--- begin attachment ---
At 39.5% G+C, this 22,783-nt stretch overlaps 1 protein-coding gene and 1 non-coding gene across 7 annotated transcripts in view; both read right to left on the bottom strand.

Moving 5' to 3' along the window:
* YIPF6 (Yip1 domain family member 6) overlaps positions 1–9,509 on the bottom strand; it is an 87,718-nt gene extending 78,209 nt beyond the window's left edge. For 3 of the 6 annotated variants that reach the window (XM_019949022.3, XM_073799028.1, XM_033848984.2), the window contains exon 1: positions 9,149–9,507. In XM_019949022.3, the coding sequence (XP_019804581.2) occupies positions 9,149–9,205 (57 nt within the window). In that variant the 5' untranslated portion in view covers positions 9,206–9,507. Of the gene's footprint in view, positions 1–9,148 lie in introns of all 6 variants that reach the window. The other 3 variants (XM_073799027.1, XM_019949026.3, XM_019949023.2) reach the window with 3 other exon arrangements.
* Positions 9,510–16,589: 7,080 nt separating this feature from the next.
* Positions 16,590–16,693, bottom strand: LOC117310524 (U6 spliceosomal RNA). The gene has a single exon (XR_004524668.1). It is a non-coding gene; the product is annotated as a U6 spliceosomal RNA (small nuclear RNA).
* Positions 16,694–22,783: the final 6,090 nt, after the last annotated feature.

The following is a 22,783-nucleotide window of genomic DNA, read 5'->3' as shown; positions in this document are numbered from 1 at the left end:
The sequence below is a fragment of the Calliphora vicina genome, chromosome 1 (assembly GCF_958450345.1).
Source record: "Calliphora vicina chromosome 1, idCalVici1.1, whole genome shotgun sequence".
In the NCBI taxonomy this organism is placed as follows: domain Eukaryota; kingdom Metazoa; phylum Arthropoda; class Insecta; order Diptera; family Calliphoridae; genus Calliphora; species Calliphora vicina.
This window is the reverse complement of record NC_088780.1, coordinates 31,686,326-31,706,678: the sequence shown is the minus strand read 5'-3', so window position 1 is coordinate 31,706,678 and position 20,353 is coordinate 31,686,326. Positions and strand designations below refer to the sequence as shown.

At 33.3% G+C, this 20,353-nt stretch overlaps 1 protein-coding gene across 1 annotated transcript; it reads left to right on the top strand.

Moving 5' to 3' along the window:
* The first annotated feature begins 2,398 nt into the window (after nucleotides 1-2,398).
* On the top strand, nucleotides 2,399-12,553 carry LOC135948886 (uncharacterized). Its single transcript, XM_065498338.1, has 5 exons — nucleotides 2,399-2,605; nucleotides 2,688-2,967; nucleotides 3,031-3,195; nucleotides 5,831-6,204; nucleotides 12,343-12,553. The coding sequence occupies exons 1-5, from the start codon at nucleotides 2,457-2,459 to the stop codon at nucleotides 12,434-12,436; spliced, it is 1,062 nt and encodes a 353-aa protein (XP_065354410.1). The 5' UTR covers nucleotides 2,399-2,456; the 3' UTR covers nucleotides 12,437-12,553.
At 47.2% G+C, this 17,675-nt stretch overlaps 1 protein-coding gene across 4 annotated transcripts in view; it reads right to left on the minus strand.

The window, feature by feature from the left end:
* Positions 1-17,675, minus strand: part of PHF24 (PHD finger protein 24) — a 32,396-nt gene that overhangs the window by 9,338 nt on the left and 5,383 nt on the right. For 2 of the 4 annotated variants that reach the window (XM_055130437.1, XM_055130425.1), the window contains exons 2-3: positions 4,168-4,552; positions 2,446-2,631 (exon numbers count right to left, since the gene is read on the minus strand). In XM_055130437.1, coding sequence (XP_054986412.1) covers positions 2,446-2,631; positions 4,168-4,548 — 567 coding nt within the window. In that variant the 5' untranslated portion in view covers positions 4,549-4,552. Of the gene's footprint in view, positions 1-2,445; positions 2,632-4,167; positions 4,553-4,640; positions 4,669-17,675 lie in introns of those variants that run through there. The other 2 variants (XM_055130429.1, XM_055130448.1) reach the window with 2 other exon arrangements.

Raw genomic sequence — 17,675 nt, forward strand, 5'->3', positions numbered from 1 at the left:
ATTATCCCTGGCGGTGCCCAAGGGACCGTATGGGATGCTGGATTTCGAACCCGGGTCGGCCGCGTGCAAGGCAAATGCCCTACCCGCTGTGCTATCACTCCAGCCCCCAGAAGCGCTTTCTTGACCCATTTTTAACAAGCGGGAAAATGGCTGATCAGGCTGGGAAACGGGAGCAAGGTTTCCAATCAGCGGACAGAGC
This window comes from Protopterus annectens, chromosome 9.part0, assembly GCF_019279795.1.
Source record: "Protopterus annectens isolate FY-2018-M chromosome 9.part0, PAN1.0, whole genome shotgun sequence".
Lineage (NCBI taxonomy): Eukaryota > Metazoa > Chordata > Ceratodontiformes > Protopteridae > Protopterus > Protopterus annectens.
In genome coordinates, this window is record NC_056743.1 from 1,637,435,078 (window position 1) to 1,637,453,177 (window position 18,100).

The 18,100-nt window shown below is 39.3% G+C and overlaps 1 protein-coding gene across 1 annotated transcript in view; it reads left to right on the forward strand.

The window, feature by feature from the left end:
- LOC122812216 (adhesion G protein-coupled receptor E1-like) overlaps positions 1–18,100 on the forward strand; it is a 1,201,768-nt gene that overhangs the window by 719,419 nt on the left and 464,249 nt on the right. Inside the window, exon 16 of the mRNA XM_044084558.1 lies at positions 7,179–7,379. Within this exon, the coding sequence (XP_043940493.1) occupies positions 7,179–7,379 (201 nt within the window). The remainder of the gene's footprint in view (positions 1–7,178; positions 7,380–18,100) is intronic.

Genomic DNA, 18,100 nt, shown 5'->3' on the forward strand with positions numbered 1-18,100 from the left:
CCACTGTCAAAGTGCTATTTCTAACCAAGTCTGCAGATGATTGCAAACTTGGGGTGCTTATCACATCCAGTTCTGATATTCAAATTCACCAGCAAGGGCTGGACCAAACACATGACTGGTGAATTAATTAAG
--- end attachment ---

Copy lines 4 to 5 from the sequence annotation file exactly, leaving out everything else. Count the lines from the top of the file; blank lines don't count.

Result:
* Positions 9,510–16,589: 7,080 nt separating this feature from the next.
* Positions 16,590–16,693, bottom strand: LOC117310524 (U6 spliceosomal RNA). The gene has a single exon (XR_004524668.1). It is a non-coding gene; the product is annotated as a U6 spliceosomal RNA (small nuclear RNA).